In the wider context of living with chronic pain, much of what Nefeli addresses is reflected in my experiences of both treatment for my chronic pain and my own camouflaging behaviours. Within treatment for chronic pain, perhaps better referred to as management, much of my experiences are underpinned by the idea that you can engage in activities even when your pain is being troublesome, it has a focus on adaptability and having a willingness to try a non conventional approach to a task to make it work for you. With regard to my own camouflaging behaviours there are definitely parallels between the reasons outlined by Nefeli and my own thoughts. Something I would add is that for individuals with chronic pain we never hit a zero on the pain scale, therefore if we waited for this to occur we would never get anything done. Something that cannot be the case when we are individuals with lives to lead and things to achieve.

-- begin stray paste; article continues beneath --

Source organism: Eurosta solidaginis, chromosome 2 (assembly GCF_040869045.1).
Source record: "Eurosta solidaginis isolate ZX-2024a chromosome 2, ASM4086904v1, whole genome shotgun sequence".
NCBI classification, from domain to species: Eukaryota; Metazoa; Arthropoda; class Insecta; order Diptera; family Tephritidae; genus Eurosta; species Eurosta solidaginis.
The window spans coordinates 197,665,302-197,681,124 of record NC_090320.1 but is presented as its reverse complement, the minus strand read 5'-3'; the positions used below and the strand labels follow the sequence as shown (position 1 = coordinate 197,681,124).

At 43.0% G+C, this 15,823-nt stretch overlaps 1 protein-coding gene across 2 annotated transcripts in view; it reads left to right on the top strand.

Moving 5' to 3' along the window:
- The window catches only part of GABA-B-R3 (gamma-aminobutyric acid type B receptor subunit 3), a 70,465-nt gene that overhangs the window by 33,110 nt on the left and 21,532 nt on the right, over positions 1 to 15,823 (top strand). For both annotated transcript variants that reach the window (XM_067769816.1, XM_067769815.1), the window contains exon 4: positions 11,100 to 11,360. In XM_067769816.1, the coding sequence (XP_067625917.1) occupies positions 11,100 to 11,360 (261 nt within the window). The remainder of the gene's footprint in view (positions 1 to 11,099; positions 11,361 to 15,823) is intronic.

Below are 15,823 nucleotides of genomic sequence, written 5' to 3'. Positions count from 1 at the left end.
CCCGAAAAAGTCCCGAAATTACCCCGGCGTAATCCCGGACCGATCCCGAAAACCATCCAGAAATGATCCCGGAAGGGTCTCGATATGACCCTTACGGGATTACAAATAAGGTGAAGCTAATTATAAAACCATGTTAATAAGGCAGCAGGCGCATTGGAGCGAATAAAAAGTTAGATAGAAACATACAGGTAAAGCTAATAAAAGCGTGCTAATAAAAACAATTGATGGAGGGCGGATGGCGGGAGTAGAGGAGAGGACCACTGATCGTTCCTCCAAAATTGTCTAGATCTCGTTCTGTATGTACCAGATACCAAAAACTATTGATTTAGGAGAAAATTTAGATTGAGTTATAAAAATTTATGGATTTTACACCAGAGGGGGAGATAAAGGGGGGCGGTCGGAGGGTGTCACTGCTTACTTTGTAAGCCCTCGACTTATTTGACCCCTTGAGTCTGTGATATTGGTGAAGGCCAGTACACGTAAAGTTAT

About the authors:
Hi!! I’m Nefeli and I have just graduated from the University of Glasgow with a First-Class Honours BSc degree in Psychology with Neuroscience Specialism. I am doing an MSc in Health Psychology in September at King’s College London. My passion is to help people with physical illnesses manage them as efficiently as possible, from a psychological wellbeing standpoint. My undergraduate thesis focused on chronic pain, which is something that lies very close to my heart due to personal experience. I strive to continue my research into my Master’s and hopefully identify useful concepts or create tools to help clinicians aid patients in better managing chronic illnesses.
Hi, I’m Amber. My pronouns are she/her and I am halfway through my second year of an Education Studies degree. I am also a part of LUNA’s media team and really enjoyed providing a reflection on this piece as a person who has chronic pain. Away from studies and all things LUNA I am a massive bookworm and tea enthusiast who loves nothing more than being by the sea.